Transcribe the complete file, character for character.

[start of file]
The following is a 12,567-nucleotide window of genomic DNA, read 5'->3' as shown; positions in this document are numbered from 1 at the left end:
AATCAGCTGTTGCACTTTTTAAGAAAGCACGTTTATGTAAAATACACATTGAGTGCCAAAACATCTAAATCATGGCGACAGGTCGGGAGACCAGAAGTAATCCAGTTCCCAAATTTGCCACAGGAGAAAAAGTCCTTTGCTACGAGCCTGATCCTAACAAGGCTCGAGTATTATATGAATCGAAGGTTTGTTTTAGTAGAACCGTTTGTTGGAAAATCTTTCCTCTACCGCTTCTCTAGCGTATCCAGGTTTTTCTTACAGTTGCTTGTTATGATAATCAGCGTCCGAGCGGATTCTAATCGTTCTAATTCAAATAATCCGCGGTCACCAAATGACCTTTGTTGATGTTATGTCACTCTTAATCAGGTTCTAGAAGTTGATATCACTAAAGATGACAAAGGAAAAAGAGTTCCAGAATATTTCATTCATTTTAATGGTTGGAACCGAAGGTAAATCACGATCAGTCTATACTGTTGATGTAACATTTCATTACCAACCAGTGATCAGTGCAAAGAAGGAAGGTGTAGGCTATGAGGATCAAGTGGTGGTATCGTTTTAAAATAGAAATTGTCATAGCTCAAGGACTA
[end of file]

The following is a 12,567-nucleotide window of genomic DNA, read 5'->3' as shown; positions in this document are numbered from 1 at the left end:
AATCAGCTGTTGCACTTTTTAAGAAAGCACGTTTATGTAAAATACACATTGAGTGCCAAAACATCTAAATCATGGCGACAGGTCGGGAGACCAGAAGTAATCCAGTTCCCAAATTTGCCACAGGAGAAAAAGTCCTTTGCTACGAGCCTGATCCTAACAAGGCTCGAGTATTATATGAATCGAAGGTTTGTTTTAGTAGAACCGTTTGTTGGAAAATCTTTCCTCTACCGCTTCTCTAGCGTATCCAGGTTTTTCTTACAGTTGCTTGTTATGATAATCAGCGTCCGAGCGGATTCTAATCGTTCTAATTCAAATAATCCGCGGTCACCAAATGACCTTTGTTGATGTTATGTCACTCTTAATCAGGTTCTAGAAGTTGATATCACTAAAGATGACAAAGGAAAAAGAGTTCCAGAATATTTCATTCATTTTAATGGTTGGAACCGAAGGTAAATCACGATCAGTCTATACTGTTGATGTAACATTTCATTACCAACCAGTGATCAGTGCAAAGAAGGAAGGTGTAGGCTATGAGGATCAAGTGGTGGTATCGTTTTAAAATAGAAATTGTCATAGCTCAAGGACTA